Often, when a piece of equipment breaks down because of a broken or worn out part, workers scramble to find the part number. If there’s no identifier on the part, it will be very hard to reorder it. Due to this delay, the equipment may need to be shut down or unable to run at full capacity. But you can avoid this sort of problem by keeping an up-to-date list of equipment BOMs.
What Is an Equipment BOM?
A BOM (bill of materials) for a piece of equipment lists every part that may eventually break or need to be replaced. This can also include the equipment’s components and sub-components. Sometimes, the BOM for a piece of complex equipment can include hundreds of parts.
Creating and maintaining equipment BOMs should be a regular task for any process manufacturer, but it’s often neglected for many reasons. This can result in anxious, late-night searches for a part number on a critical piece of broken equipment.
How Do You Manage Equipment BOM Information?
Managing equipment BOMs means keeping an up-to-date list of the parts that make up a pieces of equipment. Ideally, you should store equipment part numbers in an ERP system or CMMS.
Relying on handwritten lists, catalogs, or manuals is unreliable because the material can get lost or become outdated. If you wait until equipment breaks before retrieving the part number, you can also experience problems, including:
- The part might be inaccessible inside the piece of equipment.
- You may be unable to access the part without shutting down the equipment – undesirable because of lost uptime.
- The part number might be worn away or unreadable.
Basic Equipment BOM Information
When you manage a BOM for a piece of equipment you should track this basic information:
- Part number
- Part description
- Manufacturer name
- Manufacturer part number
Other important information includes:
- Authorized substitutes
- BOM revision date
- Preferred supplier
- Supplier part number
Equipment BOM Management Tasks
Managing equipment BOM information, including critical spare parts, is a collaborative responsibility that requires strong communication and cooperation among many people: planners, maintenance and reliability engineers, mechanics, materials management and procurement staff.
BOM management includes these activities:
1. Create a list of spare parts for each piece of equipment in a facility:
- Prioritize the collection of information by critically ranking the equipment.
- Flag those items that are considered critical and determine their optimum stock levels.
- Establish which inventory parts are no longer critical or no longer needed.
- When new equipment is ordered, get the equipment BOM from the manufacturer and put it into the ERP/CMMS system.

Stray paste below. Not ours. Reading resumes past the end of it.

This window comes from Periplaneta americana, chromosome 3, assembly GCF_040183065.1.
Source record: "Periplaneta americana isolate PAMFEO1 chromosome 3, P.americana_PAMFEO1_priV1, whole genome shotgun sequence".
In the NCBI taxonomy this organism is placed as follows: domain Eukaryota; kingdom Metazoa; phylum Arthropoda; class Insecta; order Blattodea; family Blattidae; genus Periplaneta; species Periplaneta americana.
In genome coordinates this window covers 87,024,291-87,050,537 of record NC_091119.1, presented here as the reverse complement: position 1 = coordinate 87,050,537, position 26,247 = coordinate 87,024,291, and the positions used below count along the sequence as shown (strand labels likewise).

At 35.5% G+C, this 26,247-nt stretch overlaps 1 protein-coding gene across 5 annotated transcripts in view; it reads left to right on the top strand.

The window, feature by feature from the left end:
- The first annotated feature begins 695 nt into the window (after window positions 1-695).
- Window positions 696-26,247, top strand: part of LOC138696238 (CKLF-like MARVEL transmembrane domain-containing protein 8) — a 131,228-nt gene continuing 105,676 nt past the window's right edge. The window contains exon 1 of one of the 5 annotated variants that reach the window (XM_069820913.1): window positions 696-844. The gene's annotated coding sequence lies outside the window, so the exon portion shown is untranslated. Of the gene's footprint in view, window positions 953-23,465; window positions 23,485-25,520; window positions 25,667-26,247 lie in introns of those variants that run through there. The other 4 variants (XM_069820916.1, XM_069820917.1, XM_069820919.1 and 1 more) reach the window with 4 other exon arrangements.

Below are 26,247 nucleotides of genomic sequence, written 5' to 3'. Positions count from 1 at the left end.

- If the BOM information isn’t available (equipment is pre-owned or manufacturer has gone out of business), an employee must track it down by checking with operators, craftsmen, or other machine experts.
- Obtain formal management/engineer review and approval, no matter where the equipment BOM information comes from.
2. Maintain the equipment BOM list to keep it up-to-date:
- Regularly review the entire equipment BOM list.
- Check the equipment BOMs before planning a manufacturing process or run.
- Check the equipment BOM when equipment is decommissioned and look for associated spare parts that are in inventory. Spare parts that can’t be used for other equipment can be transferred to another facility, returned, or sold.
- Monitor for other events that might trigger changes to an equipment BOM, such as: modifying or redesigning equipment or substituting parts from a different manufacturer.
3. Document your BOM management best practices and processes to maintain the integrity of data.
Why It’s Important to Have Equipment BOMs
Having equipment part information on hand enables you to quickly reorder parts. Of course, the best scenario is to already have critical spare parts in inventory. Either way, you’ll reduce equipment downtime.
Having an up-to-date equipment BOM list also means that you can remove any unused spare parts to free up space for parts that are definitely critical. You may be able to recoup some cost by returning or reselling unneeded parts.
Here’s what you can expect if you have critical spare parts in stock and an up-to-date equipment BOM list:
- Control over lead time
- Cost savings (engineering time, piece-price savings, part consolidation)
- Efficiency and productivity for craftspeople and machine operators
- Equipment uptime
- Knowledge and control of assets condition and longevity
If you do not have critical spares or BOM on hand you can expect:
- Equipment downtime
- Expedited shipping costs
- Inactive inventory
- Incorrect material purchases
- Lead time
BOM Management Services
BOM management services take on the responsibility of developing and standardizing their client’s bills of material for critical assets. To capture and maintain this data demands resources you may not even have. Clients who use BOM management services often recoup the expense with more productive man-hours and equipment-hours.
Read more about BOM management services, which is part of SDI’s MRO data management services. Ready to discuss your BOM management needs with SDI? Contact us today and we will help transform your approach to BOMs.